Almost all the attorneys with whom I met could empathize with what I was doing. They would like to network more, know they should, but the staggering work load they are under prevents them. Now, as an entry-level lawyer under a similar work load, I can appreciate the time it took to network, and I appreciate even more the time these attorneys took to talk to me.
My diligence in scheduling one to two coffee interviews per week paid off and, after a couple months, I could see the network forming. I’d be having a coffee interview with Attorney Susan, referred to me by Attorney Joe, and she mentioned Attorney Jane, and I could tell Attorney Susan that I had already met with Attorney Jane. This impressed Attorney Susan, that I had already met one of her colleagues. To close the circle I made sure to get back to Attorney Jane with a phone call or an e-mail to chat her up and mention that I’d met with Attorney Susan the other day, who, by the way, says hello.
From the time I reentered the labor market in November through January of my 3L year, I met with about twenty-five attorneys. I met with just about anyone I could, including one of the attorneys at the summer firm that withdrew my offer. He referred me to six or seven attorneys.
Here is the line of contacts that finally paid off. I asked a 2L Friend if she knew any attorneys from the firm in which she had been a paralegal. She invited me to the firm’s annual party for other attorneys who had referred work to them. She introduced me to Attorney Marty, and I told him I was interested in ERISA work. He said, "ERISA? You want to talk to Attorney Rich." So I called up Attorney Rich, a major ERISA attorney in town, and asked if I could have coffee with him. During this meeting he pushed a printed copy of an e-mail across the table to me. It had been forwarded to him by a friend and had been sent originally by Professor Chip at my school to his Business Entities class. He was telling his students that an old classmate of his, Attorney Tom, was looking for students interested in employee benefits and would be holding screening interviews next week at school. I was not in Professor Chip’s Business Entities class this term, so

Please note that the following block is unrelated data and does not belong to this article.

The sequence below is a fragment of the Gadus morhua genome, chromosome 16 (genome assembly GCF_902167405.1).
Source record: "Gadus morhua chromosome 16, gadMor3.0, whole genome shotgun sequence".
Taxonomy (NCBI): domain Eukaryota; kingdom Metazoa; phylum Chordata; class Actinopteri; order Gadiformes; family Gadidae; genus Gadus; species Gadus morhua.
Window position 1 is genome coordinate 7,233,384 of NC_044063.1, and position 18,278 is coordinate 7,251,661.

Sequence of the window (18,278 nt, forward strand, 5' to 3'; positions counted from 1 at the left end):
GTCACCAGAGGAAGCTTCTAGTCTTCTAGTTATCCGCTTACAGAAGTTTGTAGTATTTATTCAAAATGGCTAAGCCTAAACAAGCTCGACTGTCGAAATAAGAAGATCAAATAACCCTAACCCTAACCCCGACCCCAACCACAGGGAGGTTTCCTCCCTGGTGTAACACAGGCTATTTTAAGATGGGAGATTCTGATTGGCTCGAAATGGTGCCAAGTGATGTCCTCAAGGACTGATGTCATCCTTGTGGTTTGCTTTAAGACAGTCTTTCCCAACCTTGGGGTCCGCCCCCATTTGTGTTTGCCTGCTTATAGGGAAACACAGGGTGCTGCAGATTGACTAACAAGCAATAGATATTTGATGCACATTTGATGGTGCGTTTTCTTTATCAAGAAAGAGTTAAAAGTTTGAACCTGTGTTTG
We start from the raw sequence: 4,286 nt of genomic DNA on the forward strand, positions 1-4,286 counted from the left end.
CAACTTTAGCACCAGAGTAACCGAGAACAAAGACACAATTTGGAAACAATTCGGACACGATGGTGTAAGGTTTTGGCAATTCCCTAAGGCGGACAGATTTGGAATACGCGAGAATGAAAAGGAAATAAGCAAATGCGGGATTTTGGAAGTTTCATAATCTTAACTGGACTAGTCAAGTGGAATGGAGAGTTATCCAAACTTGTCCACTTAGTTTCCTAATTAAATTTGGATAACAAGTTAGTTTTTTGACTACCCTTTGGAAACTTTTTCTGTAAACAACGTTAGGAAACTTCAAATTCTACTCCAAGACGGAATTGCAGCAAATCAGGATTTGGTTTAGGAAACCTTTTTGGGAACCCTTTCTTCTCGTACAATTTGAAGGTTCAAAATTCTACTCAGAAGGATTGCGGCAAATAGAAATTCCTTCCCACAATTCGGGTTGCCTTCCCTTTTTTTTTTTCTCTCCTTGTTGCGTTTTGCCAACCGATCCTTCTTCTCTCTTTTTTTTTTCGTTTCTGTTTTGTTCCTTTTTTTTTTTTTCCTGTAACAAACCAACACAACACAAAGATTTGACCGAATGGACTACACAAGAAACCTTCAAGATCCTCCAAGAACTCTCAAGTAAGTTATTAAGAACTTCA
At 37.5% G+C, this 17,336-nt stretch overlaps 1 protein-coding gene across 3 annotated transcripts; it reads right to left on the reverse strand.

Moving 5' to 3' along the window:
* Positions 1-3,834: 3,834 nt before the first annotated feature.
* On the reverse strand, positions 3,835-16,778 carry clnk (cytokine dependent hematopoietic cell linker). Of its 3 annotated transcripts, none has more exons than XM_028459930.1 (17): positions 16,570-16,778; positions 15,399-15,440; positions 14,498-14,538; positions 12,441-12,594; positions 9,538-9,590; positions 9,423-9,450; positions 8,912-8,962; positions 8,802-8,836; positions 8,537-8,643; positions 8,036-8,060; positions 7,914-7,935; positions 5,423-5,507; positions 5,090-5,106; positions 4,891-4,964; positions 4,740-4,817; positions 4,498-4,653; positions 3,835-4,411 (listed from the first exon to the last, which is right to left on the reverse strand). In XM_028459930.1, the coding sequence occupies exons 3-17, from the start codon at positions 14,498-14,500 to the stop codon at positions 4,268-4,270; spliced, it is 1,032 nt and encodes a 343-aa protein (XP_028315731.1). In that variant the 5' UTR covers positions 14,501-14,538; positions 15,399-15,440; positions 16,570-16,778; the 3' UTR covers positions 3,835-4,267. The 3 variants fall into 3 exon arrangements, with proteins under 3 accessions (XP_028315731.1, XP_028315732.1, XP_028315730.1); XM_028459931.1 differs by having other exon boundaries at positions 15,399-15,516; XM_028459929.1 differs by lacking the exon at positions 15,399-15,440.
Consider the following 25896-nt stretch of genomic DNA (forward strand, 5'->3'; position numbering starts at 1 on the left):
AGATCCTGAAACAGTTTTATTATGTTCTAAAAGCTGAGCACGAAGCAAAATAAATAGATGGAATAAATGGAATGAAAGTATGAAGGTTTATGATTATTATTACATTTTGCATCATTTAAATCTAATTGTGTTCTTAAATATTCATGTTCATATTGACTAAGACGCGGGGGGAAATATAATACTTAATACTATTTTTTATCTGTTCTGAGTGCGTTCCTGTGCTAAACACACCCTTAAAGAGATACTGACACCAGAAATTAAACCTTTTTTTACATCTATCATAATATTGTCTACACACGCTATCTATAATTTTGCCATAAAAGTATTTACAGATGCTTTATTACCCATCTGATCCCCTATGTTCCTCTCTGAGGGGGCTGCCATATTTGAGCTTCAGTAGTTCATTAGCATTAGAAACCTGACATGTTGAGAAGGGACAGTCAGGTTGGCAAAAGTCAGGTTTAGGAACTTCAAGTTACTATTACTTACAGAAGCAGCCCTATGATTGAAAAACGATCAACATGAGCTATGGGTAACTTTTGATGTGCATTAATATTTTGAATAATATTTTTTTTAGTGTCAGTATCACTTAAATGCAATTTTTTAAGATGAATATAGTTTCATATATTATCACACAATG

I would never have seen the e-mail without meeting Attorney Rich.
That's how networking works—2L Friend > Attorney Marty > Attorney Rich > Professor Chip > Attorney Tom. Had I not been networking with attorneys, I simply would have missed this opportunity that led to an offer from a well-regarded labor and employment boutique firm at a higher salary than the one offered to me by my summer clerkship firm.
My advice is to make as many opportunities for yourself as possible. Talk to as many people as you can—for jobs, to get clients, to get members for other associations of which you’re a part, or just to establish and maintain contact. Coffee interviews are a great way to meet with people and to continue networking as a way of life. And remember … always close the loops on your interviews.
Pete Meyers practices law in Portland, Oregon. He also owns a freelance commercial writing business, Willamette Valley Writing Co. You can reach him at